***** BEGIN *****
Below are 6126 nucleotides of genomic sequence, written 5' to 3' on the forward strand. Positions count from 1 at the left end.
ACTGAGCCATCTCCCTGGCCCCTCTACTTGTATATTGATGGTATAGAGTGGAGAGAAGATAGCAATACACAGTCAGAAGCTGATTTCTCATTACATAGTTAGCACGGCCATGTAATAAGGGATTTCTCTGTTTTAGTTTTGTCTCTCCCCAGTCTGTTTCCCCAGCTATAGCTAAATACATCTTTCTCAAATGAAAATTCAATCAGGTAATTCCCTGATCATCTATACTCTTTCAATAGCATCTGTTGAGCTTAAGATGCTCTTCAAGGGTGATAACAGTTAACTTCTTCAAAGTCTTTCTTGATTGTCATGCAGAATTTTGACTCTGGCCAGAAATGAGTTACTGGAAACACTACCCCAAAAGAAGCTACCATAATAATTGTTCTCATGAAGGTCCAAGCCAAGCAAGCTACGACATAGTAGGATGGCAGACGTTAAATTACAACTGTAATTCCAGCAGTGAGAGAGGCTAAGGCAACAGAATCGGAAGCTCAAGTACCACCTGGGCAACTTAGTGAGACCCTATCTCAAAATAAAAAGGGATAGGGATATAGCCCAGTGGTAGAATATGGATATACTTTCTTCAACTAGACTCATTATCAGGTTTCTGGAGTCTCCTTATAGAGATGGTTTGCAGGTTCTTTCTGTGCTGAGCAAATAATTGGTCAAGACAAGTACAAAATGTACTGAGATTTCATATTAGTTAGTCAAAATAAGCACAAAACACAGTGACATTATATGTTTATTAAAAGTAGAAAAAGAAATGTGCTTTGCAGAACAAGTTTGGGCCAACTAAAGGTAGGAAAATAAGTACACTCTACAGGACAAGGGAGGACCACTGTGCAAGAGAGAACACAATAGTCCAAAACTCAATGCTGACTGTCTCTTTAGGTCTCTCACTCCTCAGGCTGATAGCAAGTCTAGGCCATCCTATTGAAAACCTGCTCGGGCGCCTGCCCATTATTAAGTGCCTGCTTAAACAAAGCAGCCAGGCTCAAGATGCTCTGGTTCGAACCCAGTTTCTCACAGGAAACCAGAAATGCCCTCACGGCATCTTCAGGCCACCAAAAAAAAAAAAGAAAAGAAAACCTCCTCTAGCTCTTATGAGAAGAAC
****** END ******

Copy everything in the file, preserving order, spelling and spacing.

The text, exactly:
Below are 6126 nucleotides of genomic sequence, written 5' to 3' on the forward strand. Positions count from 1 at the left end.
ACTGAGCCATCTCCCTGGCCCCTCTACTTGTATATTGATGGTATAGAGTGGAGAGAAGATAGCAATACACAGTCAGAAGCTGATTTCTCATTACATAGTTAGCACGGCCATGTAATAAGGGATTTCTCTGTTTTAGTTTTGTCTCTCCCCAGTCTGTTTCCCCAGCTATAGCTAAATACATCTTTCTCAAATGAAAATTCAATCAGGTAATTCCCTGATCATCTATACTCTTTCAATAGCATCTGTTGAGCTTAAGATGCTCTTCAAGGGTGATAACAGTTAACTTCTTCAAAGTCTTTCTTGATTGTCATGCAGAATTTTGACTCTGGCCAGAAATGAGTTACTGGAAACACTACCCCAAAAGAAGCTACCATAATAATTGTTCTCATGAAGGTCCAAGCCAAGCAAGCTACGACATAGTAGGATGGCAGACGTTAAATTACAACTGTAATTCCAGCAGTGAGAGAGGCTAAGGCAACAGAATCGGAAGCTCAAGTACCACCTGGGCAACTTAGTGAGACCCTATCTCAAAATAAAAAGGGATAGGGATATAGCCCAGTGGTAGAATATGGATATACTTTCTTCAACTAGACTCATTATCAGGTTTCTGGAGTCTCCTTATAGAGATGGTTTGCAGGTTCTTTCTGTGCTGAGCAAATAATTGGTCAAGACAAGTACAAAATGTACTGAGATTTCATATTAGTTAGTCAAAATAAGCACAAAACACAGTGACATTATATGTTTATTAAAAGTAGAAAAAGAAATGTGCTTTGCAGAACAAGTTTGGGCCAACTAAAGGTAGGAAAATAAGTACACTCTACAGGACAAGGGAGGACCACTGTGCAAGAGAGAACACAATAGTCCAAAACTCAATGCTGACTGTCTCTTTAGGTCTCTCACTCCTCAGGCTGATAGCAAGTCTAGGCCATCCTATTGAAAACCTGCTCGGGCGCCTGCCCATTATTAAGTGCCTGCTTAAACAAAGCAGCCAGGCTCAAGATGCTCTGGTTCGAACCCAGTTTCTCACAGGAAACCAGAAATGCCCTCACGGCATCTTCAGGCCACCAAAAAAAAAAAAGAAAAGAAAACCTCCTCTAGCTCTTATGAGAAGAAC